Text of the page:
PRIME CENTRAL LONDON RESIDENTIAL PROPERTY MARKET
Prices across prime Central London have been softening since the peak of June 2014 as buyers and sellers realign their expectations on ‘realistic valuations’.
Higher taxes and political and economic uncertainty led to a softening of prices across prime Central London (PCL) throughout 2016. According to Savills Research, prices in PCL are down 13.2% compared to the peak of June 2014. The latest reports from Knight Frank now indicate that demand indicators, sales volumes and price growth are showing signs of stabilising and that price declines appear to be bottoming out.
Although some buyers may be tempted to hold off transacting until after 8 June, we believe this will have little real impact on transactions, which continue to be sluggish because of stamp duty levels.
While outer London continues to outperform central London, could there be a renaissance of interest given the significant fall in prices in prime central London since 2014?
Low stock levels and competition for ‘best in class’ properties
In comparison to the new build market, there is a shortage of supply of existing or traditional stock. Many vendors are reluctant to lower prices. If they can’t achieve their desired price, they often decide not to move, instead withdrawing their property from the market. Extending a property rather than ‘up-sizing’ is sometimes more financially viable. There are few forced sellers, too, given low interest rates and lower exposure to high loan-to-value mortgages. This shortage of new listings coming to the market will go some way to insulate prices.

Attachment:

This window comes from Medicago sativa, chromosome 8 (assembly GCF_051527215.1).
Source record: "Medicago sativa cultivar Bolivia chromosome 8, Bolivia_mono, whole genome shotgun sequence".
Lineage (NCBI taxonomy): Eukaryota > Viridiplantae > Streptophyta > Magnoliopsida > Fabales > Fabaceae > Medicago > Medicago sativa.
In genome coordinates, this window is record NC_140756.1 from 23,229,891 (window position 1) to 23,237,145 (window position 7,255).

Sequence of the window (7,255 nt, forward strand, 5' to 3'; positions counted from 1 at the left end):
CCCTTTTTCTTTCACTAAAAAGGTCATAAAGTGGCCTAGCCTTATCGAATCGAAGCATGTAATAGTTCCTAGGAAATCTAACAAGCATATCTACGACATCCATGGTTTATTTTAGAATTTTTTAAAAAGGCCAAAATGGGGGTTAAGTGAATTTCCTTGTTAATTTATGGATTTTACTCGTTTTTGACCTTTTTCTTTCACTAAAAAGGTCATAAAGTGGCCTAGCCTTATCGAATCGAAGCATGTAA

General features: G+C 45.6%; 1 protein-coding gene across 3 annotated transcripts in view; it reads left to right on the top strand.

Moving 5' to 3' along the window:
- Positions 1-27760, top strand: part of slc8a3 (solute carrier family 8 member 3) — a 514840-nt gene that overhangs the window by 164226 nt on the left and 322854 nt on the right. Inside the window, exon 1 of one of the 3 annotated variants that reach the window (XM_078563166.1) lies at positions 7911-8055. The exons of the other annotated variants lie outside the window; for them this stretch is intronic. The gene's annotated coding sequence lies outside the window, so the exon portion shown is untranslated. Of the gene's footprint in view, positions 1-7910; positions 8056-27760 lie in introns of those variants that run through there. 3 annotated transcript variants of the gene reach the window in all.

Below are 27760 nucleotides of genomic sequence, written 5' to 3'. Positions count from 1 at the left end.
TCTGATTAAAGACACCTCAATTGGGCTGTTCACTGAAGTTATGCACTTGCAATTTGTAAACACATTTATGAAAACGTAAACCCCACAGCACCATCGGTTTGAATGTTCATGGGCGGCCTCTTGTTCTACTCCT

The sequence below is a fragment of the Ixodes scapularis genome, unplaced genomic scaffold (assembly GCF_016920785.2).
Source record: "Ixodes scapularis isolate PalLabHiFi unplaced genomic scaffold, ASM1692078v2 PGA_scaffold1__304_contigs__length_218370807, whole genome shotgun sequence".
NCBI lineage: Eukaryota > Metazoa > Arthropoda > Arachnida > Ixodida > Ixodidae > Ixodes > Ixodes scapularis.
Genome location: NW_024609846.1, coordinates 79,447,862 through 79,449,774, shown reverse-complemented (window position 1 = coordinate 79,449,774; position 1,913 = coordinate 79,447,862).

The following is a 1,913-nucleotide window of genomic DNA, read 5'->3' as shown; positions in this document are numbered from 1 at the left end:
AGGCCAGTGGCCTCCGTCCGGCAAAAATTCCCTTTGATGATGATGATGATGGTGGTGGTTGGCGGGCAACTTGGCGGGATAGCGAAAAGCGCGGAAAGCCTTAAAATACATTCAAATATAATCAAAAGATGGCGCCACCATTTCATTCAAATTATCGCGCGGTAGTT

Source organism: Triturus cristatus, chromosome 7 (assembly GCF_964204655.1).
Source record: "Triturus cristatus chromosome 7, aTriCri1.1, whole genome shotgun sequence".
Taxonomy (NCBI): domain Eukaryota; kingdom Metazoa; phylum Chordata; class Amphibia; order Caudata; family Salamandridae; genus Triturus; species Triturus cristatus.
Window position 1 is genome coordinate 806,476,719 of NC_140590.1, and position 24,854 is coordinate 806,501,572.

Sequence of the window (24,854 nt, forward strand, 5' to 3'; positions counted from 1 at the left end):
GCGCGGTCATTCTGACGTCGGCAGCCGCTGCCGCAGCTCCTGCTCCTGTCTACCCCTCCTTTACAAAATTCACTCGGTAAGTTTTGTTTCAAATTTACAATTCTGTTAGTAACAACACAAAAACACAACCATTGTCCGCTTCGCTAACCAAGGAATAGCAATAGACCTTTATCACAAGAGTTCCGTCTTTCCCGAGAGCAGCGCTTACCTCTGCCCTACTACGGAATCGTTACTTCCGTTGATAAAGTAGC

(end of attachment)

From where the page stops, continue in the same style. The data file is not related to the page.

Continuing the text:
There is neither lack of financial firepower among buyers, nor a lack of appetite to invest in London, but given the high levels of purchase tax it is more needs-driven than it used to be. Buyers will not compromise on quality and will not over-pay. Bailey notes that “buyers who know London well are particularly active because they recognise that this is a good moment to buy a ‘trophy’ property that in a stronger market there would be much more competition for.”
While outer London continues to outperform central London, could there be a renaissance of interest given the significant fall in prices in prime central London since 2014? We expect the shift to be gradual but as the year progresses we expect prices to continue to become more aligned with buyer expectations of value, and therefore help the market become more fluid.
When asked about calling the ‘bottom’ of the market, Bailey said that in his experience “if you look too hard for it, you’ll most likely miss it.” Instead he advises buyers to focus on buying the very best quality property within their budget, as this type of best-in-class property generally stands the test of time.